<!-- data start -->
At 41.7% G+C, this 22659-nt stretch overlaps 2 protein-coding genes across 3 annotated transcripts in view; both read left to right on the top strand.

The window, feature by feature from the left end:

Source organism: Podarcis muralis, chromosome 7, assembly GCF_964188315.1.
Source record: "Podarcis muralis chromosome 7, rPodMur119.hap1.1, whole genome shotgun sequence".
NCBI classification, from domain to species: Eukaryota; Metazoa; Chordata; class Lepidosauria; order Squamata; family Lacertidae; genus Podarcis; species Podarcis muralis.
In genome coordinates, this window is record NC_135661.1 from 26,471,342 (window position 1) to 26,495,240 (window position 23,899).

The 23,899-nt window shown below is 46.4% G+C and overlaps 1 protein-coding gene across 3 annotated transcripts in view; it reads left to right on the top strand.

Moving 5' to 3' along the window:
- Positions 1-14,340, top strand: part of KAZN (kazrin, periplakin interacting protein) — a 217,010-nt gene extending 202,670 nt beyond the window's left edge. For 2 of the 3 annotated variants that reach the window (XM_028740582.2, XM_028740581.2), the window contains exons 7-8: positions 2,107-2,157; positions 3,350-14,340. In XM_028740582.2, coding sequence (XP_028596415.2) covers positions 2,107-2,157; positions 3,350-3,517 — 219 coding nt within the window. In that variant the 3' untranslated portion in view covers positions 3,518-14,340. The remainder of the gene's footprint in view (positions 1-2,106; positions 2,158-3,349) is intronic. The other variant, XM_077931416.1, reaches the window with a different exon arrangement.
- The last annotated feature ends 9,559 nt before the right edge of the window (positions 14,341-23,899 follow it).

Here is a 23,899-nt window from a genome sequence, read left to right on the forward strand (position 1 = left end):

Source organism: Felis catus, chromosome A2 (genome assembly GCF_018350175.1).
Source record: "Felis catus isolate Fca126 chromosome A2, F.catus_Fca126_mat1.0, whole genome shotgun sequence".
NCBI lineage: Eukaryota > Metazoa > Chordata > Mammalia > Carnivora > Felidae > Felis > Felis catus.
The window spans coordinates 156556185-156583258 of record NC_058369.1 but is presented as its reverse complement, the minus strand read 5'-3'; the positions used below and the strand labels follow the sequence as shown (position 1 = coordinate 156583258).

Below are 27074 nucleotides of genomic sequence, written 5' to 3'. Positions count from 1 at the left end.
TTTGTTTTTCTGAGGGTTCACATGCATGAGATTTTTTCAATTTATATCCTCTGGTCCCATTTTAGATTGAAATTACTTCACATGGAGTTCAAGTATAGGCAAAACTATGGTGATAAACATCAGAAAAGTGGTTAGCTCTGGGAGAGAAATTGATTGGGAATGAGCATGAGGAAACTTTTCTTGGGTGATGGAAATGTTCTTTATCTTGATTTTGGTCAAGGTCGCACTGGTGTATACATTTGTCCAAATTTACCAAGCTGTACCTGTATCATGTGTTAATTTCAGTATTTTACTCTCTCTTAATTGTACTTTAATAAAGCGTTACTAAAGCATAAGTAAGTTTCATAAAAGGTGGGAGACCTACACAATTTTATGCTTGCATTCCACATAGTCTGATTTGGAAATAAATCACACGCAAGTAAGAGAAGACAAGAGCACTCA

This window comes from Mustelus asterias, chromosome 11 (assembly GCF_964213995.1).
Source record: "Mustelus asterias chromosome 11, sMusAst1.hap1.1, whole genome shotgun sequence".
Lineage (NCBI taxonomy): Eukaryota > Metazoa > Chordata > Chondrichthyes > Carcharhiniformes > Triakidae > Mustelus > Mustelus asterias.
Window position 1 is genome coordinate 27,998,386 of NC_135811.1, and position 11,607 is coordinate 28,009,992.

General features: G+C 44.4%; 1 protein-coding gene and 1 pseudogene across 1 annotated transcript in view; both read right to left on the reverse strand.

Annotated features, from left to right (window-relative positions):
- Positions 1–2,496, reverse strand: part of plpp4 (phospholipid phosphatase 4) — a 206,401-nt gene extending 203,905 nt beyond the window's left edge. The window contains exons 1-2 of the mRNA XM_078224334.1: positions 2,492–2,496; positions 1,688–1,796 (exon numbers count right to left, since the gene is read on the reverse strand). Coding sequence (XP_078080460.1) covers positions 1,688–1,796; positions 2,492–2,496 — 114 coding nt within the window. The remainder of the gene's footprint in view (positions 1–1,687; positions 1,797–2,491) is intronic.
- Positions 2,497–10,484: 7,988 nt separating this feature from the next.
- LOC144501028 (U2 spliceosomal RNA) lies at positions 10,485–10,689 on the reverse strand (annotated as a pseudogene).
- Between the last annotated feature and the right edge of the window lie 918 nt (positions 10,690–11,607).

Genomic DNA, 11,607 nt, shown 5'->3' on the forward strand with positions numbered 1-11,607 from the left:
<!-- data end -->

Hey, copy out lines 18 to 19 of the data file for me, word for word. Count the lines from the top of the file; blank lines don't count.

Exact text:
This window comes from Mustelus asterias, chromosome 11 (assembly GCF_964213995.1).
Source record: "Mustelus asterias chromosome 11, sMusAst1.hap1.1, whole genome shotgun sequence".